If you’re innocent, you should hire a Philadelphia criminal lawyer to help you as soon as possible in your case. The attorney can call attention to the errors in the police report, or other misunderstood facts. In some cases, a defense attorney can even contact the police before the charges are filed. In some cases, your attorney can seek a dismissal through a pre-trial motion. It’s important you proactively work on getting rid of the charges before trial.

Does the prosecution need to prove a motive?

No, a motive isn’t necessary. It can help show why defendants might have an intent to commit a crime, but the essential element is intent, rather than motive.

Can I be convicted if I did not know that I was committing a crime?

Yes. Not knowing the law is not a defense in most situations.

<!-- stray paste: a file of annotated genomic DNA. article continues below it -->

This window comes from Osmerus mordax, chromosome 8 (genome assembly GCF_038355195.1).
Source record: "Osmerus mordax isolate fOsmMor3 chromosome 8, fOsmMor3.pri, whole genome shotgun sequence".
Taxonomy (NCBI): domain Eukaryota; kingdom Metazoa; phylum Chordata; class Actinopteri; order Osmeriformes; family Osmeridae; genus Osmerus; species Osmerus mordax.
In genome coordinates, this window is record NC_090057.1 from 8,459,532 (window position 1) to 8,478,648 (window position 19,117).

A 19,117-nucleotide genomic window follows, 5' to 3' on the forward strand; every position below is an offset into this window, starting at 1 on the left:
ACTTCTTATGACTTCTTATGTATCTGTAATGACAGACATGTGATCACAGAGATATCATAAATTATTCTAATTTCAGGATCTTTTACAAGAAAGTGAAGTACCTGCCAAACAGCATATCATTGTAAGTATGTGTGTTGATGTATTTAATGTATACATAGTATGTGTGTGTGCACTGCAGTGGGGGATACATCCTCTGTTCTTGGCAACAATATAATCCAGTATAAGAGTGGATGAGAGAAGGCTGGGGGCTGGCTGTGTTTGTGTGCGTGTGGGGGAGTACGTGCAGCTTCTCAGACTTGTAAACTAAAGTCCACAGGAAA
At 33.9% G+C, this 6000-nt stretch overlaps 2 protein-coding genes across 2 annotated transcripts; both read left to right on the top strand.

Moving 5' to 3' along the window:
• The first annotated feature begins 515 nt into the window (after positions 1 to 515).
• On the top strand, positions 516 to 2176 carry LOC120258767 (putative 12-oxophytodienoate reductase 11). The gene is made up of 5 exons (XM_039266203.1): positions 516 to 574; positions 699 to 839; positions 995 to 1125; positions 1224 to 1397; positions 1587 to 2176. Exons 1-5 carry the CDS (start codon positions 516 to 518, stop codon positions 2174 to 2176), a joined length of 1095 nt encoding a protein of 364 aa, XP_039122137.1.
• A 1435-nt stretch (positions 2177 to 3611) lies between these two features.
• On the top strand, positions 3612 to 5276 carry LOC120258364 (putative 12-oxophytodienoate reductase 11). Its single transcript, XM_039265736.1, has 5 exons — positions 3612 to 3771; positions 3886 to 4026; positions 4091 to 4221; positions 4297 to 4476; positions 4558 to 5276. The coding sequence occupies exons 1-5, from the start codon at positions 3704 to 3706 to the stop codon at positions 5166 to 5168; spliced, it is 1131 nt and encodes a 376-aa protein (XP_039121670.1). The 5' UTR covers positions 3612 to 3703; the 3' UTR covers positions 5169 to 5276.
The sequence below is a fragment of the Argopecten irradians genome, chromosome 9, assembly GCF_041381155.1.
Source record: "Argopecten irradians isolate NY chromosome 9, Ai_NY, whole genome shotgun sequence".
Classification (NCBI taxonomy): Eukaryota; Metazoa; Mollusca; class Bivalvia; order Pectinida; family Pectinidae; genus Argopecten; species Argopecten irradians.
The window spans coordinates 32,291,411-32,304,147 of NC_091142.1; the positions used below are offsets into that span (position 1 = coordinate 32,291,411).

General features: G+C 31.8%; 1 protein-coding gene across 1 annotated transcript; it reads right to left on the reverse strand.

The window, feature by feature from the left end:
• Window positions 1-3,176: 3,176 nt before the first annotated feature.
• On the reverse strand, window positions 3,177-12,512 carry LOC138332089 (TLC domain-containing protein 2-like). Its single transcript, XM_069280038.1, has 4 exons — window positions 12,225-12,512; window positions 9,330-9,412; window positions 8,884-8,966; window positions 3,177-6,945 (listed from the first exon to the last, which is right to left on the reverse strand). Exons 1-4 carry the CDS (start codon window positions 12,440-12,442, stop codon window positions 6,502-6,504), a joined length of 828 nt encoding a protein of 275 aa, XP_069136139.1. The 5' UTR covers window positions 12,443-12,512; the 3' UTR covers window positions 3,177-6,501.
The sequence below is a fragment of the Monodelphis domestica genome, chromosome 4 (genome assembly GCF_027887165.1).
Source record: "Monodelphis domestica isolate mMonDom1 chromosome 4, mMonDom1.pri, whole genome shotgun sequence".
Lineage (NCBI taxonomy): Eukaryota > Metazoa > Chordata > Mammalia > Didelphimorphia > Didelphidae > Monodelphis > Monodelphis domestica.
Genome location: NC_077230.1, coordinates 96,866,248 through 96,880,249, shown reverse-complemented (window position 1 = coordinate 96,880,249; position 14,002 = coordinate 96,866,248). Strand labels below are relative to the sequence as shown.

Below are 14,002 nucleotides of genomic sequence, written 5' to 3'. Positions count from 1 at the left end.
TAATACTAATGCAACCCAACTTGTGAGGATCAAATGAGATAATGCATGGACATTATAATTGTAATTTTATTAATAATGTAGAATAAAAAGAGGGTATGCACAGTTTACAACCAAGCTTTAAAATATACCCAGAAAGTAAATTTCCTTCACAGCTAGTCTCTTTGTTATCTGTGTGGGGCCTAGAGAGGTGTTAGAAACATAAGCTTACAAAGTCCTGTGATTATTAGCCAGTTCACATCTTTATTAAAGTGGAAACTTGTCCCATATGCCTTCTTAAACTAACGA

Can I be convicted if I misunderstood the situation?

It depends. Mistake of fact can be a defense to a crime – it if it negates the mental state required for the conviction. Mistakes usually must be reasonable if the crime requires intent. Mistake of fact isn’t an affirmative defense, so the prosecution has the burden of proving beyond a reasonable doubt.

Can two states prosecute a crime that occurred in both states?

Yes, as long as essential part of the crime happened in each state.

What is criminal negligence?

Negligence is a state of mental of mind. It is equated with recklessness in the criminal world. It is a mental state lower than intent, or knowledge. Negligence and recklessness arise when a defendant disregards risk of harm.

What is premeditated conduct?